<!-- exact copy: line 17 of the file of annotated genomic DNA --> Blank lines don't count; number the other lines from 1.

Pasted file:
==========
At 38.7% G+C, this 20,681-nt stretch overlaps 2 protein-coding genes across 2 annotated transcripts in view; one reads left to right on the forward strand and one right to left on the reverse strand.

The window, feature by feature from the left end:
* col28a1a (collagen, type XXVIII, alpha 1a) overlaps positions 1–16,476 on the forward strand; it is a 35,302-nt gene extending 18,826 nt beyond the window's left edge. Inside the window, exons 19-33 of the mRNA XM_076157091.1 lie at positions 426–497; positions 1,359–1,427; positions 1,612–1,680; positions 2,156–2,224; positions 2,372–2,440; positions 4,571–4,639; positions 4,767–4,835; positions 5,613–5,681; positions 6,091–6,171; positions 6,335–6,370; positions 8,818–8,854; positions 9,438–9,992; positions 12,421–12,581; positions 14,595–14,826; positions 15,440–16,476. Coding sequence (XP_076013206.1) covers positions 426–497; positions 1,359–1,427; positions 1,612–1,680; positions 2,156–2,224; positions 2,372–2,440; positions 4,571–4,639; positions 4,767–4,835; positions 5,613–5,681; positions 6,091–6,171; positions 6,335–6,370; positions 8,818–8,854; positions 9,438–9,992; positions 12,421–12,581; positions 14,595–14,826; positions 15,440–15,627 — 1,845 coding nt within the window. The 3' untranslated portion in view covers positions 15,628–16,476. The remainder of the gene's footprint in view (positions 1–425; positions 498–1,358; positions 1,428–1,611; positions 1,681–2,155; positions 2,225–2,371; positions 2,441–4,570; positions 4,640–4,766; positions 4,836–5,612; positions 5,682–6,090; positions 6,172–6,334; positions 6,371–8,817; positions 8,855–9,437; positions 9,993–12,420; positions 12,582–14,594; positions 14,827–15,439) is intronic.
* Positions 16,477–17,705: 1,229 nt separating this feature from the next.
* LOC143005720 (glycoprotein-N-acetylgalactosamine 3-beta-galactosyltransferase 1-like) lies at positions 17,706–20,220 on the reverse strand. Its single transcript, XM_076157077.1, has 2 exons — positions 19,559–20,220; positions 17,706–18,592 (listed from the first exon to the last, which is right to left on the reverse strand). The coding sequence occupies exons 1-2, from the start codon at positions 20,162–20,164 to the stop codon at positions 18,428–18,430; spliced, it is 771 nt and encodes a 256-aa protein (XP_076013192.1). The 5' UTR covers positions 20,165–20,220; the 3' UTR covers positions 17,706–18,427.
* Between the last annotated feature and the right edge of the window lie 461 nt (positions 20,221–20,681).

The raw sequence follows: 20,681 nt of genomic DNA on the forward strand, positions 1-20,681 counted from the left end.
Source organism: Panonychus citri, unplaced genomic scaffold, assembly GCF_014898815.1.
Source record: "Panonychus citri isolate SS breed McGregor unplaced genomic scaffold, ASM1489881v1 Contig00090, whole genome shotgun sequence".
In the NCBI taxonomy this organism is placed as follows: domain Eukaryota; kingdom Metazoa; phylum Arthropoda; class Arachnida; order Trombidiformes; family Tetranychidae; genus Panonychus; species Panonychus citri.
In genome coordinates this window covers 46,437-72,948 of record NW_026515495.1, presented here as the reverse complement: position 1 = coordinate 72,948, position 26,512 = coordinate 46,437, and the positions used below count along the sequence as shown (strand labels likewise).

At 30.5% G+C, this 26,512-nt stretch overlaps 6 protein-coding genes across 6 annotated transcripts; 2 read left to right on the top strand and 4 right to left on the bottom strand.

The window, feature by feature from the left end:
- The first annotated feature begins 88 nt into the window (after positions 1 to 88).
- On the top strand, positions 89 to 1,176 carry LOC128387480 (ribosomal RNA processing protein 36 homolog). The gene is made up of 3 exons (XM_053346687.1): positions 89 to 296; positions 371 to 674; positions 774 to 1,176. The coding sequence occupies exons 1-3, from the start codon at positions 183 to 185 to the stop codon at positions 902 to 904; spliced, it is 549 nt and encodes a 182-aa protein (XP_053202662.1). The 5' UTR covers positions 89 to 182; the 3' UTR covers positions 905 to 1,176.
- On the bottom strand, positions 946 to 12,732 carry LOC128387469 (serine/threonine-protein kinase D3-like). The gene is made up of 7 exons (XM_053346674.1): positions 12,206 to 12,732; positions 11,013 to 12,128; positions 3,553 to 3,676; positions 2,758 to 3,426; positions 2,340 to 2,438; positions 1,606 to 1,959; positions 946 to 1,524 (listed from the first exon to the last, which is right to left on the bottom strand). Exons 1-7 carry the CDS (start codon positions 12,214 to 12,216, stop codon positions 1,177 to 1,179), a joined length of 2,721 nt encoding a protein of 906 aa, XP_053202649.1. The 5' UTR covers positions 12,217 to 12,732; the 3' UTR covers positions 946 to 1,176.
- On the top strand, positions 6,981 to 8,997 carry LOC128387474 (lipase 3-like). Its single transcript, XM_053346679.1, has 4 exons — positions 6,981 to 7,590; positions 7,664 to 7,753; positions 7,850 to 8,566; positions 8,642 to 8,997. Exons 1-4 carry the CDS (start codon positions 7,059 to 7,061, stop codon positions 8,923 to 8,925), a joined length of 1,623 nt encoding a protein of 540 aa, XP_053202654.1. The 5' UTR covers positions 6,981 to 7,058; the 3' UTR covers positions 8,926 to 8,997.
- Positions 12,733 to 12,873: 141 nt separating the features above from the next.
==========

- On the top strand, positions 6,981 to 8,997 carry LOC128387474 (lipase 3-like). Its single transcript, XM_053346679.1, has 4 exons — positions 6,981 to 7,590; positions 7,664 to 7,753; positions 7,850 to 8,566; positions 8,642 to 8,997. Exons 1-4 carry the CDS (start codon positions 7,059 to 7,061, stop codon positions 8,923 to 8,925), a joined length of 1,623 nt encoding a protein of 540 aa, XP_053202654.1. The 5' UTR covers positions 6,981 to 7,058; the 3' UTR covers positions 8,926 to 8,997.